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I have been running into OutOfMemory Exceptions while trying to load an 800MB text file into a DataTable via StreamReader. I was wondering if there a way to load the DataTable from the memory stream in batches, ie, read the first 10,000 rows of the text file from StreamReader, create DataTable, do something with DataTable, then load the next 10,000 rows into the StreamReader and so on.

My googles weren't very helpful here, but it seems like there should be an easy way to do this. Ultimately I will be writing the DataTables to an MS SQL db using SqlBulkCopy so if there is an easier approach than what I have described, I would be thankful for a quick pointer in the right direction.

Edit - Here is the code that I am running:

public static DataTable PopulateDataTableFromText(DataTable dt, string txtSource)
{

    StreamReader sr = new StreamReader(txtSource);
    DataRow dr;
    int dtCount = dt.Columns.Count;
    string input;
    int i = 0;

    while ((input = sr.ReadLine()) != null)
    {

        try
        {
            string[] stringRows = input.Split(new char[] { '\t' });
            dr = dt.NewRow();
            for (int a = 0; a < dtCount; a++)
            {
                string dataType = dt.Columns[a].DataType.ToString();
                if (stringRows[a] == "" && (dataType == "System.Int32" || dataType == "System.Int64"))
                {
                    stringRows[a] = "0";
                }
                dr[a] = Convert.ChangeType(stringRows[a], dt.Columns[a].DataType);

            }
            dt.Rows.Add(dr);
        }
        catch (Exception ex)
        {
            Console.WriteLine(ex.ToString());
        }
        i++;
    }
    return dt;
}

And here is the error that is returned:

"System.OutOfMemoryException: Exception of type 'System.OutOfMemoryException' was thrown.
at System.String.Split(Char[] separator, Int32 count, StringSplitOptions options)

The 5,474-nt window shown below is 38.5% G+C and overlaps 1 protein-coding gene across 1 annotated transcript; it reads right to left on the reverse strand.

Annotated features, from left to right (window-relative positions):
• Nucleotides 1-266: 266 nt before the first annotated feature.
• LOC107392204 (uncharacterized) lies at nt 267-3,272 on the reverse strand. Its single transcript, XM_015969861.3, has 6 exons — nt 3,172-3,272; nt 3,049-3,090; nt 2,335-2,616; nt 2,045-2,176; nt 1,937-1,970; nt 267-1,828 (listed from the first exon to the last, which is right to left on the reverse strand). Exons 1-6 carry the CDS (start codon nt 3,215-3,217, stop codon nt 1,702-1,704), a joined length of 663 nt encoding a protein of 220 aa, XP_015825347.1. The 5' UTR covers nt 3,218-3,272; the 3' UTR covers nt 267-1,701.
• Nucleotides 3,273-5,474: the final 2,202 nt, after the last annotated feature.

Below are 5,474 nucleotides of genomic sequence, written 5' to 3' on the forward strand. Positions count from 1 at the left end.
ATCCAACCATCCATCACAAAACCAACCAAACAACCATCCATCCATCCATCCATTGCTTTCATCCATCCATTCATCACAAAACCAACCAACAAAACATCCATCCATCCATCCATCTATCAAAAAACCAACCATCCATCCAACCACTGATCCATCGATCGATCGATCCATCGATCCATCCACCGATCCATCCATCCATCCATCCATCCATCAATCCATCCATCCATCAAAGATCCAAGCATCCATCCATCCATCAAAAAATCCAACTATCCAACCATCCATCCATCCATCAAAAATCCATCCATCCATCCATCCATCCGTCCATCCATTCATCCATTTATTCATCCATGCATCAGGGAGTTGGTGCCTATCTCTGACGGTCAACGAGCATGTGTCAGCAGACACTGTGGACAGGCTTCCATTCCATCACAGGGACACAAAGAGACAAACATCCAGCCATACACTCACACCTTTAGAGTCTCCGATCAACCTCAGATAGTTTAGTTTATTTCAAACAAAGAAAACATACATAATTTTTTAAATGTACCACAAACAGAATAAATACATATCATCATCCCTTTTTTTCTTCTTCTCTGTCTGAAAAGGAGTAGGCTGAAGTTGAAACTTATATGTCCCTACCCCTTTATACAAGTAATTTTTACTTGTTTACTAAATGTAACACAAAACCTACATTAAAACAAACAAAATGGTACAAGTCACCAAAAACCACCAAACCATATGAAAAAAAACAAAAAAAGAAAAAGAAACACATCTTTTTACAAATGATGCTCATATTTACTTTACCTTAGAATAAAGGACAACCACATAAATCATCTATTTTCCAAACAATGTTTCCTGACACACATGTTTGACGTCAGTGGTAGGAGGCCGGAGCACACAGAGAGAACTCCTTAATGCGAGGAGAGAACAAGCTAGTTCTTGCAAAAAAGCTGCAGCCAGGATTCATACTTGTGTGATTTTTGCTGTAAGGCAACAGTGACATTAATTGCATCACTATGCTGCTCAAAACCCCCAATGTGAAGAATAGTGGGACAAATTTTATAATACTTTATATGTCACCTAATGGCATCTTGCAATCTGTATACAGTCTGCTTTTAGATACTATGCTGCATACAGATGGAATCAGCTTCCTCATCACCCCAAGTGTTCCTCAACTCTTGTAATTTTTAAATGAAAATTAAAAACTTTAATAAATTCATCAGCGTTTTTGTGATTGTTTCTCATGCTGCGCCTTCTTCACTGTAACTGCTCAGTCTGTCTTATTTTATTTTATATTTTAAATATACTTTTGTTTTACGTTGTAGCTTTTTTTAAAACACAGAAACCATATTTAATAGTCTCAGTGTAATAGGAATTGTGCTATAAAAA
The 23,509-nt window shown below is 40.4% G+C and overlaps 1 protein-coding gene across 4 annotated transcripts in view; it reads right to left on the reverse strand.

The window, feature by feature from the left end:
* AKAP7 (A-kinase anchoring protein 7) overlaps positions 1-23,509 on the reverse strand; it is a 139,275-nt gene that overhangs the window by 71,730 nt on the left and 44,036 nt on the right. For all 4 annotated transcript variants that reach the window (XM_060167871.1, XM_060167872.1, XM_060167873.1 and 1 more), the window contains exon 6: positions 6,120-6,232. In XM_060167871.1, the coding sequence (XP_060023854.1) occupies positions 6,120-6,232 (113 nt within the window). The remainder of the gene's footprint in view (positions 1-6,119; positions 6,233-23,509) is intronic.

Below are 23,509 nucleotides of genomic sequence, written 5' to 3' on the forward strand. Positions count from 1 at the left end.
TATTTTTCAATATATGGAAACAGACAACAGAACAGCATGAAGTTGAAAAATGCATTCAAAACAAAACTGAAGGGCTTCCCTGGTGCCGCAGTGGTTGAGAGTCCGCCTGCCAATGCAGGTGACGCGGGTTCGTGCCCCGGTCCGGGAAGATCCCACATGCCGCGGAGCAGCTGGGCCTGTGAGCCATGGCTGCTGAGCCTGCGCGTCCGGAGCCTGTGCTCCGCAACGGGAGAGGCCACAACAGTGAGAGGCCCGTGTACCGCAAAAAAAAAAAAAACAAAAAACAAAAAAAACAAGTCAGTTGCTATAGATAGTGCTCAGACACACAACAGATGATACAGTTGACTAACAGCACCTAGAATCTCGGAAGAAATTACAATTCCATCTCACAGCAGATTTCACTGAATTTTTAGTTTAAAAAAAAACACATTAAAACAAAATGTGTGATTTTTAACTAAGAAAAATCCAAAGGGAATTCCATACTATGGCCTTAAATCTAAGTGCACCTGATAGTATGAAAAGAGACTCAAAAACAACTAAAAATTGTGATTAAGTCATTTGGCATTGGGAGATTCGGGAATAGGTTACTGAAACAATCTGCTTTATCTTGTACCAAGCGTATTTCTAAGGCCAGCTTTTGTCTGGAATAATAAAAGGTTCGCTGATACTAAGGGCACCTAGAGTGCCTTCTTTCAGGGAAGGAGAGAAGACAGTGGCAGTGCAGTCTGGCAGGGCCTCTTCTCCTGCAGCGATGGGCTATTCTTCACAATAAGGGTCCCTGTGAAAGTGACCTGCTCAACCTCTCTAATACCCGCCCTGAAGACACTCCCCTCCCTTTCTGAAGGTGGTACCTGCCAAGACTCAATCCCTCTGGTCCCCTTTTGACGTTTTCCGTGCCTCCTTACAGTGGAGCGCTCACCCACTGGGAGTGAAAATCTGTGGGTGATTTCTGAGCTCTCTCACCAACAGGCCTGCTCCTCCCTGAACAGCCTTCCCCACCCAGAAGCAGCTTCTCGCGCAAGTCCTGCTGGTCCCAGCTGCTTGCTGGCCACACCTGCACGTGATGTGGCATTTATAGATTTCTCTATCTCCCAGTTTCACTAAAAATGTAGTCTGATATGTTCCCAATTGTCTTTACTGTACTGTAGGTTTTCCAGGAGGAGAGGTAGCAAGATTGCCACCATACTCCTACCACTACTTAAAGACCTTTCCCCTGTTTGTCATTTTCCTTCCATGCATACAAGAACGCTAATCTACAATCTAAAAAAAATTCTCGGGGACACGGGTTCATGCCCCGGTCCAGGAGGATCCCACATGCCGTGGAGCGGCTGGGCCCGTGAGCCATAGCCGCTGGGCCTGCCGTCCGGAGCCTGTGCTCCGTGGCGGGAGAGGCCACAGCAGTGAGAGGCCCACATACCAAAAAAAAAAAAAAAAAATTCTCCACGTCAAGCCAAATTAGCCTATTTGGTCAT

at System.String.Split(Char[] separator}
at Harvester.Config.PopulateDataTableFromText(DataTable dt, String txtSource) in C:...."

Regarding the suggestion to load the data directly into SQL - I'm a bit of a noob when it comes to C# but I thought that is basically what I am doing? SqlBulkCopy.WriteToServer takes the DataTable that I create from the text file and imports it to sql. Is there an even easier way to do this that I am missing?

Edit: Oh, I forgot to mention - this code will not be running on the same server as the SQL Server. The Data text file is on Server B and needs to be written to table in Server A. Does that preclude using bcp?

share|improve this question
1  
Do you really need the whole thing in memory at once? –  Steven Sudit Sep 28 '10 at 20:31
5  
I'm not quite sure what the problem is. Streamreader doesn't load the entire stream content into memory. There should be nothing that preventing you from reading a part of the stream from StreamReader, making processing and then load the next part and so on. Could you perhaps show the relevant part of your code, so we could help more? –  zespri Sep 28 '10 at 20:39

3 Answers 3

up vote 2 down vote accepted

Do you actually need to process the data by batches of rows ? Or could you process it row by row ? In the latter case, I think Linq could be very helpful here, because it makes it easy to stream data across a "pipeline" of methods. That way you don't need to load a lot of data at once, only one row at a time

First, you need to make your StreamReader enumerable. This is easily done with an extension method:

public static class TextReaderExtensions
{
    public static IEnumerable<string> Lines(this TextReader reader)
    {
        string line;
        while((line = reader.ReadLine()) != null)
        {
            yield return line;
        }
    }
}

That way you can use the StreamReader as the source for a Linq query.

Then you need a method that takes a string and converts it to a DataRow:

DataRow ParseDataRow(string input)
{
    // Your parsing logic here
    ...
}

With those elements, you can easily project each line from the file to a DataRow, and do whatever you need with it:

using (var reader = new StreamReader(fileName))
{
    var rows = reader.Lines().Select(ParseDataRow);